Saturday Night / hq
Federale has always operated under the guidance of a larger story arc. 2007’s La Rayar is a classic tale of betrayal and vengeance. 2009’s Devil In A Boot centers on a small town terrorized by a railroad company baron’s expansion and destruction. 2012’s The Blood Flowed Like Wine tells the supernatural tale of an evil so powerful that not even hell can hold back its wrath.
2016’s All The Colours Of The Dark continued this tradition while breaking new musical terrain. Though the record includes the cinematic instrumentals that the band is known for, it also saw Federale expanding their vision to narrative songs in the baritone-driven style of heroes Lee Hazlewood, Scott Walker and Nick Cave. Murder, revenge, regret, power and corruption are the lyrical themes of this collection.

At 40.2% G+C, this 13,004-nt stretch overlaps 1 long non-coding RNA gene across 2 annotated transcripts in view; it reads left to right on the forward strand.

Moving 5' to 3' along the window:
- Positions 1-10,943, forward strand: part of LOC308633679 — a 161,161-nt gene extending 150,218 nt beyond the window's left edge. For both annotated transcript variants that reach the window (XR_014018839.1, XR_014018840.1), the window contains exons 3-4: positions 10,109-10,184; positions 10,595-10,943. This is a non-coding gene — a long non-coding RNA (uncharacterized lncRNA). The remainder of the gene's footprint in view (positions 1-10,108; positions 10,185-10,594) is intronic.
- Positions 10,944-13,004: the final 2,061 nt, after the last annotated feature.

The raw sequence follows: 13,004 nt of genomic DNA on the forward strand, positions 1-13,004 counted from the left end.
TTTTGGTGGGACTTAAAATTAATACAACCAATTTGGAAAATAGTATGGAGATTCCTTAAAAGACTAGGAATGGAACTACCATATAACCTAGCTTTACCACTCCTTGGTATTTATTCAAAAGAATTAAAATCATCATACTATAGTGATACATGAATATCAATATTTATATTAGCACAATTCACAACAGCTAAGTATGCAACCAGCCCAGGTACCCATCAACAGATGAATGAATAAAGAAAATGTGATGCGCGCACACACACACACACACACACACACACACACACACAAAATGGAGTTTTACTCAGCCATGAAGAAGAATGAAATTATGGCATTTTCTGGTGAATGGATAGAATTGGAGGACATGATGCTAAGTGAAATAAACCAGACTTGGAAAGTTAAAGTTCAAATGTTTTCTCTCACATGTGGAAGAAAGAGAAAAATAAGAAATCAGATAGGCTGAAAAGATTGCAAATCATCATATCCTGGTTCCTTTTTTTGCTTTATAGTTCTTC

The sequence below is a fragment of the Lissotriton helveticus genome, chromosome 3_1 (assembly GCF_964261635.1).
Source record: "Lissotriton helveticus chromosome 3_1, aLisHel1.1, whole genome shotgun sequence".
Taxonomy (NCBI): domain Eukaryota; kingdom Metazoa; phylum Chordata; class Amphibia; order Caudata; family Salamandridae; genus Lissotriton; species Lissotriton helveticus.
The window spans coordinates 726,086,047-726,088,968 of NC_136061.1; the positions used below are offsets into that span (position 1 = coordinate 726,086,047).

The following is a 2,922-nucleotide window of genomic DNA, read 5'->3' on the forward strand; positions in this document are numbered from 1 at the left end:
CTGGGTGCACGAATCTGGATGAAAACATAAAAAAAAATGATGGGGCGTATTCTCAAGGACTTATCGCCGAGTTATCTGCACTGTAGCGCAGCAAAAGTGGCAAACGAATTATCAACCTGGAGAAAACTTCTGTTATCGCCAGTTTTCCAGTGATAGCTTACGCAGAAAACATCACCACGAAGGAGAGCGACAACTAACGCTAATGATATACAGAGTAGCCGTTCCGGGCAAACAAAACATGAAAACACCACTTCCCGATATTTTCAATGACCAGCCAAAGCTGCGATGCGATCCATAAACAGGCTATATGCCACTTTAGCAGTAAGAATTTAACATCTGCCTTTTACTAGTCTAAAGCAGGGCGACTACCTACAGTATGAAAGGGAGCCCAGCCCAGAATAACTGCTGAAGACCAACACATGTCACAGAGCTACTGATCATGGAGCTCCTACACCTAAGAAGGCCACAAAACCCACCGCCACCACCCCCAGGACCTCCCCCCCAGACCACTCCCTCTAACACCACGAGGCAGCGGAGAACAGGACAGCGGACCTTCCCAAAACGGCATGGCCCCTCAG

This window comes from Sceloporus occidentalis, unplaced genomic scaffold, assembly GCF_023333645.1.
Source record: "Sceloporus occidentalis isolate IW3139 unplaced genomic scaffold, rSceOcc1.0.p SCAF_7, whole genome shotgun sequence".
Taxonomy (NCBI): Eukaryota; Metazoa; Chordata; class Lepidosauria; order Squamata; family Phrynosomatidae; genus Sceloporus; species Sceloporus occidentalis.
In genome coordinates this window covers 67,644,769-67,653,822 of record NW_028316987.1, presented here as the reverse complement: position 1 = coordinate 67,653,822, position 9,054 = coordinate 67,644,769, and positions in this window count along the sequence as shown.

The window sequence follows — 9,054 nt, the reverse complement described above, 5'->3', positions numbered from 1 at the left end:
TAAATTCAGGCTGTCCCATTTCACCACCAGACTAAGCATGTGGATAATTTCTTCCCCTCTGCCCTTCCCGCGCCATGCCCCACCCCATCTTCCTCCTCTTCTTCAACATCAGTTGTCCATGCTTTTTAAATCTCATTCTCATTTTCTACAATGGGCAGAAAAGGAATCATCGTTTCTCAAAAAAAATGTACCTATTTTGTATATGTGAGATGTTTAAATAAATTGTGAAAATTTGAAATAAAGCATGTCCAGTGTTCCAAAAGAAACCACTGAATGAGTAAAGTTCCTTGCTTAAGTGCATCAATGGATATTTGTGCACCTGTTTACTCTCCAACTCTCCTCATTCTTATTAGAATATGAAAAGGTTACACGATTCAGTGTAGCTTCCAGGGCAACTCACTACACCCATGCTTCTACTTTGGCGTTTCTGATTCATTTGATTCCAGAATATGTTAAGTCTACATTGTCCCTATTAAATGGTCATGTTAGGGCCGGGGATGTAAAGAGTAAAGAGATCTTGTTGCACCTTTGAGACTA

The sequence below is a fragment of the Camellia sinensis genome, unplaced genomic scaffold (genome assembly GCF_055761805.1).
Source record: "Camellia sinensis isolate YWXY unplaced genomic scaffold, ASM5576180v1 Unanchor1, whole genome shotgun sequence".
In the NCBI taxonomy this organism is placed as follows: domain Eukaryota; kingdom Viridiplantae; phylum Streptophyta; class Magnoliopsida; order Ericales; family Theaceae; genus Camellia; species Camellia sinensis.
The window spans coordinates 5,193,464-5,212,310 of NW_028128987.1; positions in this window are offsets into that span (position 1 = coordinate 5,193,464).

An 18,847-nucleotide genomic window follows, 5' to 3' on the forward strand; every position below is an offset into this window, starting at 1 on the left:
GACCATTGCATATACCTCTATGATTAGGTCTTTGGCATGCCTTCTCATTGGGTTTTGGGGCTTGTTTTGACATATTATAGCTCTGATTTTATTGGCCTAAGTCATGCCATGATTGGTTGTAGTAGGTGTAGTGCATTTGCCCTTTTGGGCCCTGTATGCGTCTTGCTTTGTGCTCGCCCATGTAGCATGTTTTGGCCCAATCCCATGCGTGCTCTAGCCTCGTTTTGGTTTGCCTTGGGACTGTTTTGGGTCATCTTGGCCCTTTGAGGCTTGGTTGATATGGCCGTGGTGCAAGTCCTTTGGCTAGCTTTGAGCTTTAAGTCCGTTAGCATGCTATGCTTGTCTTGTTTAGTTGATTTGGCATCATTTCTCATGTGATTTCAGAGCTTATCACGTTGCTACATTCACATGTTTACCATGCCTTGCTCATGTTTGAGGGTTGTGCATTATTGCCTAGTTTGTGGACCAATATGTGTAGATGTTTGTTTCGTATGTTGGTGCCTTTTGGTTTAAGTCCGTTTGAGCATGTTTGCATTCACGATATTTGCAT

Their forthcoming album is titled No Justice. As a mournful whistle carves through fevered melancholia, the first stirrings of No Justice‘s title track evoke the mean streets and rusted prairies of a blighted small folk roiling with palpable desperation. Embracing the enormous scope of orchestral cinematic production while subduing the bombast of electrified riffage, Hegna has honed a taut, gleaming precision from his passion project’s signature sound. When his honeyed baritone waltzes with the operatic wizardry of bandmate Maria Karlin, the finely-etched lyrical depths fortify Federale’s cinematic sway. Spare yet sumptuous, distilling the lean, gritty essence of grindhouse anomie and wielding orchestral flourishes of widescreen delicacy, No Justice feels like the defining statement of a band fully-realized – a sultry, restless stormcloud arising from the darkness at the edge of town to draw forth the fated reckoning.